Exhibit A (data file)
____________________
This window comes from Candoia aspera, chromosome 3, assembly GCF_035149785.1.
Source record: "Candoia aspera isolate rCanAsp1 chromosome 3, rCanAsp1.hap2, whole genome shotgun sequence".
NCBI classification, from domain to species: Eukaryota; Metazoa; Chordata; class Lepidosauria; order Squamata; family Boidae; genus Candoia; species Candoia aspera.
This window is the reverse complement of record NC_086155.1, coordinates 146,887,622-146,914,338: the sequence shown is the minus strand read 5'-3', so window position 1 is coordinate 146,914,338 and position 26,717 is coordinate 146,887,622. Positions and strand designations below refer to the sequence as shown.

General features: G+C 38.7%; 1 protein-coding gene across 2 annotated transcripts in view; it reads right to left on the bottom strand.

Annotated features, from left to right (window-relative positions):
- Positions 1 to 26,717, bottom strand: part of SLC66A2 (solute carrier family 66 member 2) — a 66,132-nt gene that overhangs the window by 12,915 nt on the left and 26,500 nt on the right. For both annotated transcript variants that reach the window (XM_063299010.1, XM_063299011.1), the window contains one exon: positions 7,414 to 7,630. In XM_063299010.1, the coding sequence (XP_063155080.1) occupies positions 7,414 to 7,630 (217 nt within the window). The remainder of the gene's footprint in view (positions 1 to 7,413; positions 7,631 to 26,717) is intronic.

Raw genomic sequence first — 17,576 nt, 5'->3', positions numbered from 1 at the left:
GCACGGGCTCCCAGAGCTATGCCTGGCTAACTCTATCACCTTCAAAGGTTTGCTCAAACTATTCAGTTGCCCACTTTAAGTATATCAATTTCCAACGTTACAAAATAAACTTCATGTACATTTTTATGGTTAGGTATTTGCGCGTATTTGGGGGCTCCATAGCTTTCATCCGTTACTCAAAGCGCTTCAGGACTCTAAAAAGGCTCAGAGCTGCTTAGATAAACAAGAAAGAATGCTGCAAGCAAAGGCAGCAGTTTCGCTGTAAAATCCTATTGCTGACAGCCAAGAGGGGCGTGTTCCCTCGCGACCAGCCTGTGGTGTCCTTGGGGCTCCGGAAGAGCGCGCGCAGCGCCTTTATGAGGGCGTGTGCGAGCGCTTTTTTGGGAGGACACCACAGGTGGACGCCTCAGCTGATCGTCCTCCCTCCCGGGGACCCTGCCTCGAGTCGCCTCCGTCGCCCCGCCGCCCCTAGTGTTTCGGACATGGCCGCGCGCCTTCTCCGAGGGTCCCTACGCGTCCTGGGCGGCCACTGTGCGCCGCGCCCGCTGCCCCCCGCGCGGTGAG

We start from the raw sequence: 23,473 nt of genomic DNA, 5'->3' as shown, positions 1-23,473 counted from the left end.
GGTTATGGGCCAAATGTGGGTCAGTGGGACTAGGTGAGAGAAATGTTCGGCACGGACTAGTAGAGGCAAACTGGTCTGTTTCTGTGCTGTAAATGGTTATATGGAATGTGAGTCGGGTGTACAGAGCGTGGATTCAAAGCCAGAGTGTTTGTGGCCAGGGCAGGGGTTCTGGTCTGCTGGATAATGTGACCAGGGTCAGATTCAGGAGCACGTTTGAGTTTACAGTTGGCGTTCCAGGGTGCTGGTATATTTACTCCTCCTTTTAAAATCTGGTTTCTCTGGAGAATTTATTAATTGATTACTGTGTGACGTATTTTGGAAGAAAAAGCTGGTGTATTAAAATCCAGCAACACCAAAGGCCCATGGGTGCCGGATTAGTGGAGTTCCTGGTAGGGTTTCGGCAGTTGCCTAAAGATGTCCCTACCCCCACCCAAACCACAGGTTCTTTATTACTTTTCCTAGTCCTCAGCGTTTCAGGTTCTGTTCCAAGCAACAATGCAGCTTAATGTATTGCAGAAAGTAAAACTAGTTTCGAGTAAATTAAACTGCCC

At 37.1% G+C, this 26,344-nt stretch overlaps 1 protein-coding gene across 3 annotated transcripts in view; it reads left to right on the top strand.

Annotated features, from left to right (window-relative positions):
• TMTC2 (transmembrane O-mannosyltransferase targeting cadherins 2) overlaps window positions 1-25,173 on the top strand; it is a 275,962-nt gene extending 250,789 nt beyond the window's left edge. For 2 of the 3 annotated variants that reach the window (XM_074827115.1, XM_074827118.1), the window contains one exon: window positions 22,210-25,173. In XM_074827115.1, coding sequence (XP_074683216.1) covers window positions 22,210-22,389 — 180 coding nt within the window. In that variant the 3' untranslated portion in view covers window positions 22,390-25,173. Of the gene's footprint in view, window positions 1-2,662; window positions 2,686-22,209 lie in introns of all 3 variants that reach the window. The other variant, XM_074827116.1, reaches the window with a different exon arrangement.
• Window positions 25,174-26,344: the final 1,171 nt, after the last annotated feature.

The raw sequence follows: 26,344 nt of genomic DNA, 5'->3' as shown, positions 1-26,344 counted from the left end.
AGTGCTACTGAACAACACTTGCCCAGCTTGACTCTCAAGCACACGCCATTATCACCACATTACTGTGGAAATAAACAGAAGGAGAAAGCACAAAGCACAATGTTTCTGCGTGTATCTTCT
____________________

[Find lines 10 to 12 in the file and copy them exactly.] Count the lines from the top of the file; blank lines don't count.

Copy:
We start from the raw sequence: 23,473 nt of genomic DNA, 5'->3' as shown, positions 1-23,473 counted from the left end.
GGTTATGGGCCAAATGTGGGTCAGTGGGACTAGGTGAGAGAAATGTTCGGCACGGACTAGTAGAGGCAAACTGGTCTGTTTCTGTGCTGTAAATGGTTATATGGAATGTGAGTCGGGTGTACAGAGCGTGGATTCAAAGCCAGAGTGTTTGTGGCCAGGGCAGGGGTTCTGGTCTGCTGGATAATGTGACCAGGGTCAGATTCAGGAGCACGTTTGAGTTTACAGTTGGCGTTCCAGGGTGCTGGTATATTTACTCCTCCTTTTAAAATCTGGTTTCTCTGGAGAATTTATTAATTGATTACTGTGTGACGTATTTTGGAAGAAAAAGCTGGTGTATTAAAATCCAGCAACACCAAAGGCCCATGGGTGCCGGATTAGTGGAGTTCCTGGTAGGGTTTCGGCAGTTGCCTAAAGATGTCCCTACCCCCACCCAAACCACAGGTTCTTTATTACTTTTCCTAGTCCTCAGCGTTTCAGGTTCTGTTCCAAGCAACAATGCAGCTTAATGTATTGCAGAAAGTAAAACTAGTTTCGAGTAAATTAAACTGCCC

At 37.1% G+C, this 26,344-nt stretch overlaps 1 protein-coding gene across 3 annotated transcripts in view; it reads left to right on the top strand.